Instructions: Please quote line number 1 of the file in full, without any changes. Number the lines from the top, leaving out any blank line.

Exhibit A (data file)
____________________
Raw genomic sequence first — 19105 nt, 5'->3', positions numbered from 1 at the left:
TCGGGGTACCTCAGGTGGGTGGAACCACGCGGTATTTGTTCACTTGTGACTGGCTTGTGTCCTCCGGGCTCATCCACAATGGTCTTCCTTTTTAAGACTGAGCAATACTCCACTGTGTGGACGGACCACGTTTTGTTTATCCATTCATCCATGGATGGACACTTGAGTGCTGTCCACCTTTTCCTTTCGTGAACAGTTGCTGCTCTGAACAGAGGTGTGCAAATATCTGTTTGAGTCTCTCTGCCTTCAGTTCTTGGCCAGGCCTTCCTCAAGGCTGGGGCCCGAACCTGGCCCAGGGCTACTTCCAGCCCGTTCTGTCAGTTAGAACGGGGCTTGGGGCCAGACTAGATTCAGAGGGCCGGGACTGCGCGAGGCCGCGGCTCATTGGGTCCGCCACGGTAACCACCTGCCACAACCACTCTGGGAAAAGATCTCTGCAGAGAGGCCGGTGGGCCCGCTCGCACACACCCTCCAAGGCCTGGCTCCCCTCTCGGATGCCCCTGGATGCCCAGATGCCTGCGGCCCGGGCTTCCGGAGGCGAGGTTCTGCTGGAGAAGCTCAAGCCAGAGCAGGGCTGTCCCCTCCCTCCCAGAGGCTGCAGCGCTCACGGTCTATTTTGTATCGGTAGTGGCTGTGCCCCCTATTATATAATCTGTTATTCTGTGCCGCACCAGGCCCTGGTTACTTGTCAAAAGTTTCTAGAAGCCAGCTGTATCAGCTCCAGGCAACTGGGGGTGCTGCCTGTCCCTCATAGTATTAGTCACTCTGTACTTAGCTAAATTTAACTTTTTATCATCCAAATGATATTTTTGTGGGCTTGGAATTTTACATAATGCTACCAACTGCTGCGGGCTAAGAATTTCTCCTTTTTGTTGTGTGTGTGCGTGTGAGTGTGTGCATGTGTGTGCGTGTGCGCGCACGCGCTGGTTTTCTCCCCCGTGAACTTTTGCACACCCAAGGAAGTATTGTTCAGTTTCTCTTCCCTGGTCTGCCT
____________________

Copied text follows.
Raw genomic sequence first — 19105 nt, 5'->3', positions numbered from 1 at the left: